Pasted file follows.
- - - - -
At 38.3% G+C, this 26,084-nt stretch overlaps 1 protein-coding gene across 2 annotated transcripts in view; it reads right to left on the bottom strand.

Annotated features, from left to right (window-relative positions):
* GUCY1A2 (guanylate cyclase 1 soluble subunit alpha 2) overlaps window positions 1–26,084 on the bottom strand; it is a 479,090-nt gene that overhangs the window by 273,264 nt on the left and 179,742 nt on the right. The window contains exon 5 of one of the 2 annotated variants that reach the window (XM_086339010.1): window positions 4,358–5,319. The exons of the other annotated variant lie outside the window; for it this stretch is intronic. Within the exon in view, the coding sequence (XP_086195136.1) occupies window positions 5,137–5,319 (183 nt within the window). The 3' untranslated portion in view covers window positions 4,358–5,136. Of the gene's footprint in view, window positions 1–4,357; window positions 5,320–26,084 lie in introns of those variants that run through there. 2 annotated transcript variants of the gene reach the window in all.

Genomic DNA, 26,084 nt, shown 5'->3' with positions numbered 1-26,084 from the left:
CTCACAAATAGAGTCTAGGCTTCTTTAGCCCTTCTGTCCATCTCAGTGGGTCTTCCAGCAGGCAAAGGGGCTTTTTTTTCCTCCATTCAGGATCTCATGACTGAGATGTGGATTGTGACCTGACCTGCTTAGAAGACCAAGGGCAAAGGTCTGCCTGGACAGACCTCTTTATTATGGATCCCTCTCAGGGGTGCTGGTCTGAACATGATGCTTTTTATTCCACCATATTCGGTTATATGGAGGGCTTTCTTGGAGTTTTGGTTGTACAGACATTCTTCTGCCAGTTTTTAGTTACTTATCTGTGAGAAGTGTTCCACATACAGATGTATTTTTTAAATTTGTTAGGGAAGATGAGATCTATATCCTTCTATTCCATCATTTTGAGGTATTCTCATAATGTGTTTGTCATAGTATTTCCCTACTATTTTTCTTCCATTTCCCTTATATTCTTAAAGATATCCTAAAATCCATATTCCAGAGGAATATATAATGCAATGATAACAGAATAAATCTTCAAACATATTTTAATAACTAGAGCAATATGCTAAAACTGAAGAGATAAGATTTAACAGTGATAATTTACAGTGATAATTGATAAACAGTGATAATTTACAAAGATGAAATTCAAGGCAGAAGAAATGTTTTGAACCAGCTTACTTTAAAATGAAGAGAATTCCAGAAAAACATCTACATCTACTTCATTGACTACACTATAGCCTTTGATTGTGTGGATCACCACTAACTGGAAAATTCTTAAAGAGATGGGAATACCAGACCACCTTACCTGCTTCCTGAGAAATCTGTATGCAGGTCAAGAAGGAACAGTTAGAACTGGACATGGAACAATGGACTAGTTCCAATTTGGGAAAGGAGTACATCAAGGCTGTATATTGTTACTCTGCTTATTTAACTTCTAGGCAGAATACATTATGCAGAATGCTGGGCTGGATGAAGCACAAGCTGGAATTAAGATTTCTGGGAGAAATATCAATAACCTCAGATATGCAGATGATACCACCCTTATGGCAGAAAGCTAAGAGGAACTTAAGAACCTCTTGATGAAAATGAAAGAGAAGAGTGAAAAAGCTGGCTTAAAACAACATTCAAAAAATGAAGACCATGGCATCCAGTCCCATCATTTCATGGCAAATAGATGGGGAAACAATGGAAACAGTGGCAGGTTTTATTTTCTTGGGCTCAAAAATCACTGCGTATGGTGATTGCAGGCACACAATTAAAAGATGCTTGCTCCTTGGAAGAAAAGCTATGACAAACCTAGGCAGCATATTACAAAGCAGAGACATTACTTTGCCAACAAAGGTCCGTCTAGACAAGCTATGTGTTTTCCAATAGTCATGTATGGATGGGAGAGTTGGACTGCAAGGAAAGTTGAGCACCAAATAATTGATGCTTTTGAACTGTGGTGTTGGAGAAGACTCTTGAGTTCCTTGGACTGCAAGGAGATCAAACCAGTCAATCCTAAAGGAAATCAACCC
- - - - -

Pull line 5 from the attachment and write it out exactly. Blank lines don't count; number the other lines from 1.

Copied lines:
CTCACAAATAGAGTCTAGGCTTCTTTAGCCCTTCTGTCCATCTCAGTGGGTCTTCCAGCAGGCAAAGGGGCTTTTTTTTCCTCCATTCAGGATCTCATGACTGAGATGTGGATTGTGACCTGACCTGCTTAGAAGACCAAGGGCAAAGGTCTGCCTGGACAGACCTCTTTATTATGGATCCCTCTCAGGGGTGCTGGTCTGAACATGATGCTTTTTATTCCACCATATTCGGTTATATGGAGGGCTTTCTTGGAGTTTTGGTTGTACAGACATTCTTCTGCCAGTTTTTAGTTACTTATCTGTGAGAAGTGTTCCACATACAGATGTATTTTTTAAATTTGTTAGGGAAGATGAGATCTATATCCTTCTATTCCATCATTTTGAGGTATTCTCATAATGTGTTTGTCATAGTATTTCCCTACTATTTTTCTTCCATTTCCCTTATATTCTTAAAGATATCCTAAAATCCATATTCCAGAGGAATATATAATGCAATGATAACAGAATAAATCTTCAAACATATTTTAATAACTAGAGCAATATGCTAAAACTGAAGAGATAAGATTTAACAGTGATAATTTACAGTGATAATTGATAAACAGTGATAATTTACAAAGATGAAATTCAAGGCAGAAGAAATGTTTTGAACCAGCTTACTTTAAAATGAAGAGAATTCCAGAAAAACATCTACATCTACTTCATTGACTACACTATAGCCTTTGATTGTGTGGATCACCACTAACTGGAAAATTCTTAAAGAGATGGGAATACCAGACCACCTTACCTGCTTCCTGAGAAATCTGTATGCAGGTCAAGAAGGAACAGTTAGAACTGGACATGGAACAATGGACTAGTTCCAATTTGGGAAAGGAGTACATCAAGGCTGTATATTGTTACTCTGCTTATTTAACTTCTAGGCAGAATACATTATGCAGAATGCTGGGCTGGATGAAGCACAAGCTGGAATTAAGATTTCTGGGAGAAATATCAATAACCTCAGATATGCAGATGATACCACCCTTATGGCAGAAAGCTAAGAGGAACTTAAGAACCTCTTGATGAAAATGAAAGAGAAGAGTGAAAAAGCTGGCTTAAAACAACATTCAAAAAATGAAGACCATGGCATCCAGTCCCATCATTTCATGGCAAATAGATGGGGAAACAATGGAAACAGTGGCAGGTTTTATTTTCTTGGGCTCAAAAATCACTGCGTATGGTGATTGCAGGCACACAATTAAAAGATGCTTGCTCCTTGGAAGAAAAGCTATGACAAACCTAGGCAGCATATTACAAAGCAGAGACATTACTTTGCCAACAAAGGTCCGTCTAGACAAGCTATGTGTTTTCCAATAGTCATGTATGGATGGGAGAGTTGGACTGCAAGGAAAGTTGAGCACCAAATAATTGATGCTTTTGAACTGTGGTGTTGGAGAAGACTCTTGAGTTCCTTGGACTGCAAGGAGATCAAACCAGTCAATCCTAAAGGAAATCAACCC